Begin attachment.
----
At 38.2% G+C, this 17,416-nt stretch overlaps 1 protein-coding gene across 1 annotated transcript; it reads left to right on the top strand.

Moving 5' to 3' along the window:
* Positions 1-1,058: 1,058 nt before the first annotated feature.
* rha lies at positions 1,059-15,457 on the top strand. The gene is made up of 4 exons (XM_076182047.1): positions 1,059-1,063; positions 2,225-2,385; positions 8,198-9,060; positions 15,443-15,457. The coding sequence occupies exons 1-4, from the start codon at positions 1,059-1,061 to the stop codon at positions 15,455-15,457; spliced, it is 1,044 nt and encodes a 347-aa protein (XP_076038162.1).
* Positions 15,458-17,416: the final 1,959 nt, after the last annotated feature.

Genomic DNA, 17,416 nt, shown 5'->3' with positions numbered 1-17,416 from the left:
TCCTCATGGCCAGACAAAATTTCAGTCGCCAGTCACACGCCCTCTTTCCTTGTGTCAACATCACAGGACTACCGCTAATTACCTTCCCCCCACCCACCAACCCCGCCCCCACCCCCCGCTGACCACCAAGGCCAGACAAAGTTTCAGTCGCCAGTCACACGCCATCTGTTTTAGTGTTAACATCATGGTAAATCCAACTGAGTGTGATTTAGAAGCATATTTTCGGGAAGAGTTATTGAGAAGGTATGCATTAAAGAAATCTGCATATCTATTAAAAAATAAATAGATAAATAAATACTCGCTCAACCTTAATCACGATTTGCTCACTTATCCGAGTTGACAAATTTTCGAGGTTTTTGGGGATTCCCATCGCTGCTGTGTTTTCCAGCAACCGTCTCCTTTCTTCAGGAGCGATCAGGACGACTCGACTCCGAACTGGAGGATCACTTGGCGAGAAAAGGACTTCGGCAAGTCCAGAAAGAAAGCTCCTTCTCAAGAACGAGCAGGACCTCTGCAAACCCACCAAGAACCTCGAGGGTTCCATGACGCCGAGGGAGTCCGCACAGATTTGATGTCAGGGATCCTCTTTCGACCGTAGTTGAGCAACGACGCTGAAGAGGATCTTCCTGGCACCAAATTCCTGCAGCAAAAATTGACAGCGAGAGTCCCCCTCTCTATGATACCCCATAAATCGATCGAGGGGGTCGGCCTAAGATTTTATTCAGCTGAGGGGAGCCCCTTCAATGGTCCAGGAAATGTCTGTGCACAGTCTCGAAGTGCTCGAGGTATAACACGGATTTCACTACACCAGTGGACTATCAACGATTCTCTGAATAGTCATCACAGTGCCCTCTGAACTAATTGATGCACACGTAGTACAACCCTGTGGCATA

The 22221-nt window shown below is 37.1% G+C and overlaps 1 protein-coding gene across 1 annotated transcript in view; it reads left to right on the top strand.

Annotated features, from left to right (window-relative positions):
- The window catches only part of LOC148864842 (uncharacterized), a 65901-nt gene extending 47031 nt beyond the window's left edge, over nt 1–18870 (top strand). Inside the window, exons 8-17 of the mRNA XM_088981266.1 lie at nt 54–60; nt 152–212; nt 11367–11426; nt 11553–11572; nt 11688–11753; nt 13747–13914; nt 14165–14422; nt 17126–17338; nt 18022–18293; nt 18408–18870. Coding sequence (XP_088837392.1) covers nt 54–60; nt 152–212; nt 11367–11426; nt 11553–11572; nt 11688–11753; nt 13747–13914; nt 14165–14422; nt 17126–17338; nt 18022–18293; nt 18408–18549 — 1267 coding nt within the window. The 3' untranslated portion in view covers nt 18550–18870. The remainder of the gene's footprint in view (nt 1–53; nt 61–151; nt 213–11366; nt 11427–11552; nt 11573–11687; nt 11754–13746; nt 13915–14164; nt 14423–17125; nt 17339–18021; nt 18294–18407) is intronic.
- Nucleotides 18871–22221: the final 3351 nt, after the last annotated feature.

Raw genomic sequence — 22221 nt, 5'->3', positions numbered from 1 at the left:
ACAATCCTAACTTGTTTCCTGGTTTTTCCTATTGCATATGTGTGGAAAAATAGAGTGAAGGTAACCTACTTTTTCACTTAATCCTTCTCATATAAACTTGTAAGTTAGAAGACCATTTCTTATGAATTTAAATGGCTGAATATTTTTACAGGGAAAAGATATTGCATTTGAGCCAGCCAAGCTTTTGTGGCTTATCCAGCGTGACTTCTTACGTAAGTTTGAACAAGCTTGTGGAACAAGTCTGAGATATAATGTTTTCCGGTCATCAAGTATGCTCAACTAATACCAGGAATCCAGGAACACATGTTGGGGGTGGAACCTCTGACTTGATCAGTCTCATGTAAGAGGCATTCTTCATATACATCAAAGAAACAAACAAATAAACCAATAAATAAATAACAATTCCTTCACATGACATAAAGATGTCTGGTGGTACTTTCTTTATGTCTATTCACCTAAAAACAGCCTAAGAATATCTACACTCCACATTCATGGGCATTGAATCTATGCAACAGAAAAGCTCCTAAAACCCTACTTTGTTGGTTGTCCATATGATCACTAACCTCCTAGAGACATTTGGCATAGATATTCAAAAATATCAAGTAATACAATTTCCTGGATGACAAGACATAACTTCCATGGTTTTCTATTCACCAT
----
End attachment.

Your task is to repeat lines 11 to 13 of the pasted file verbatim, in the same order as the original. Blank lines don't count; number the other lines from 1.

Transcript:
- Nucleotides 18871–22221: the final 3351 nt, after the last annotated feature.

Raw genomic sequence — 22221 nt, 5'->3', positions numbered from 1 at the left:
ACAATCCTAACTTGTTTCCTGGTTTTTCCTATTGCATATGTGTGGAAAAATAGAGTGAAGGTAACCTACTTTTTCACTTAATCCTTCTCATATAAACTTGTAAGTTAGAAGACCATTTCTTATGAATTTAAATGGCTGAATATTTTTACAGGGAAAAGATATTGCATTTGAGCCAGCCAAGCTTTTGTGGCTTATCCAGCGTGACTTCTTACGTAAGTTTGAACAAGCTTGTGGAACAAGTCTGAGATATAATGTTTTCCGGTCATCAAGTATGCTCAACTAATACCAGGAATCCAGGAACACATGTTGGGGGTGGAACCTCTGACTTGATCAGTCTCATGTAAGAGGCATTCTTCATATACATCAAAGAAACAAACAAATAAACCAATAAATAAATAACAATTCCTTCACATGACATAAAGATGTCTGGTGGTACTTTCTTTATGTCTATTCACCTAAAAACAGCCTAAGAATATCTACACTCCACATTCATGGGCATTGAATCTATGCAACAGAAAAGCTCCTAAAACCCTACTTTGTTGGTTGTCCATATGATCACTAACCTCCTAGAGACATTTGGCATAGATATTCAAAAATATCAAGTAATACAATTTCCTGGATGACAAGACATAACTTCCATGGTTTTCTATTCACCAT